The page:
Chinatown. It's where I went to elementary school, it's where my grandmother went to buy fresh veggies for our dinner, before the Richmond boom. But I am ashamed to admit, once I didn't "have" to go to Chinatown, I didn't. Well, just like Gastown is having a resurgence, I think it's time for Chinatown to enjoy the same. There is a restaurant that has reinvented itself and deserves a mention. They serve all the variety of foods you would expect in Richmond but in a slightly different setting. Because they do a strong dimsum service, we decided to try one of their dim sum dishes, not all dim sum items are offered at dinner, but some are. Throughout the dinner, I noticed many of the walk-in customers ordering from the lunch menu. So we settled on the spring rolls. These were a good way to start our dinner, a crispy and crunchy bundle full of pork and shrimp, served with some Lea & Perrins, a staple at most dim sum places. These were a touch oilier that I would prefer, but the ample filling made up for it. One of my all-time favourites for family dinners is Peking Duck, served two ways. Here is the first one, where they slice the skin off the duck. And the skin here is perfectly crispy, not too meaty nor fatty, just the way I like it. Can you see how thinly sliced the skin is, with just a touch of fat and meat? That's the way I like it. And I love how it's not greasy. So how do you eat the skin? With these crepes! You put a piece of the skin into the crepe and roll it up! These crepes were good but I'm not used to them being served this way, they usually appear in steamer baskets. Also, they were a bit paler in colour than I am used to, but presentation aside, these wraps were good and did the job. They stayed pliable and didn't crack when you rolled them up. I hate it when that happens. Normally, you put some green onions and maybe some sliced cucumber (see my Shanghai Wonderful post for details) into your wrap, but here, they served it with carrots and celery! I found the crunch was too hard to go into the wrap with the Peking Duck, but they were good to munch on as a snack. One of the delicacies served here is their Snake Soup. The texture of the soup is quite thick and reminds me of hot and sour soup, but the flavours are completely different. Not spicy at all! However, it is loaded with much of the same ingredients too, such as shredded woodear, chicken, lemongrass, mushrooms, bamboo shoots and of course, the snake meat! This restaurant serves many of the dishes with a fun accompaniment of crunchy bits of fried dough. Throw some into your soup for added texture. The snake is shredded quite a bit so that the meat is tender, and with a deeper flavour than chicken, but a similar texture. Here is the rest of the duck that we saw earlier. The meat is chopped up and stirfried with celery, carrots and some green onions. What I liked most about this dish is that the duck wasn't diced into little bits and then stirfried, which tends to dry the meat out. See sample from Grand Dynasty post here. These were chunks of duck, and the size made them stay nice and juicy. I really enjoyed this one. Another dish that I rarely eat is Braised Pork Belly. It's a whole pork belly braised for at least two hours, in a sauce made with soy, fermented bean paste with some Chinese rice wine and sugar. Other flavours you can taste are star anise, sometimes fennel and five-spice powder as well. Once you cut into it, the serving is roughly half meat and half fat. So no, this isn't a "healthy" choice, but hey, eat some of the broccoli and make yourself feel better. Despite being half fat, the feeling isn't greasy, it's more creamy and juicy. You can eat this dish with rice to soak up the sauce or you can have it with some steamed buns. The buns are slightly sweet and are meant to be pulled apart and stuffed with some of the pork belly. It's like an Asian Pork Belly sandwich, and oh, it's good. The inside of the bun is porous and does a great job of soaking up the sauce. And because the buns are so soft, the texture of the pork belly is actually enhanced by this lack of contrast. To round out a meal of Duck, Snake and Pork, we had to get a vegetable dish, we went with the Braised Baby Bok Choy with Bean Curd Skin and Enoki. This was a lighter dish and was a great complement to the oilier foods we had earlier. For those unfamiliar with Bean Curd Skin, it is also called Tofu Skin or Yuba. It is the film produced when boiling soy milk. These skins are collected and folded into the skins you see above. They are slightly chewy in texture and in other preparations, it even produces a meat-like texture. No meal is complete without dessert and we treated ourselves to some Deep Fried Doughballs filled with sesame paste. These are then rolled in some black and white sesame seeds before being served. A nice crunch from the frying process, but the dough and sesame paste are gooey on the inside, it's an Asian zeppole of sorts.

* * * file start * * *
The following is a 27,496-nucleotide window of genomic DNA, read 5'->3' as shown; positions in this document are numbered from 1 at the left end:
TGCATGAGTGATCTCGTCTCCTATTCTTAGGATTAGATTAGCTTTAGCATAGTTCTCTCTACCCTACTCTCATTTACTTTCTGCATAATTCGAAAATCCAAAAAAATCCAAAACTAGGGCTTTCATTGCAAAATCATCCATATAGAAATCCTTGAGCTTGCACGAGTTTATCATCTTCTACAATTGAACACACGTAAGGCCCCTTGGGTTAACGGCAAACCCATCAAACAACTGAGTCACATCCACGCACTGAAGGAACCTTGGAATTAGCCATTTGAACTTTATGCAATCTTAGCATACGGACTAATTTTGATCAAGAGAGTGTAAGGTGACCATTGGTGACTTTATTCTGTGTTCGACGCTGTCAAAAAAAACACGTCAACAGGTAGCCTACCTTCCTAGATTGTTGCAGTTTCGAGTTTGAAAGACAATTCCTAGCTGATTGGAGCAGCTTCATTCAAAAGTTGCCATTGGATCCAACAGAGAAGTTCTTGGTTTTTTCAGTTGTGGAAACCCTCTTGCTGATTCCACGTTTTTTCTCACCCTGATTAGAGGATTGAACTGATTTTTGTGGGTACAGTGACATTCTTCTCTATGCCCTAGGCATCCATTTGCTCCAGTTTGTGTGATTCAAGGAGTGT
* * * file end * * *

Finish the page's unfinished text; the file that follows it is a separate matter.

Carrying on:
Now I rarely take pictures of my leftovers, but I was really impress with the way they packed these two dishes. They could have just swiped everything into the box, but I really appreciated the extra care they took to present these dishes as best as possible, even though we were "just" taking them home.
This place is better known for their dimsum, but if you are in the Chinatown area in the evening, I'd say it's well worth a visit!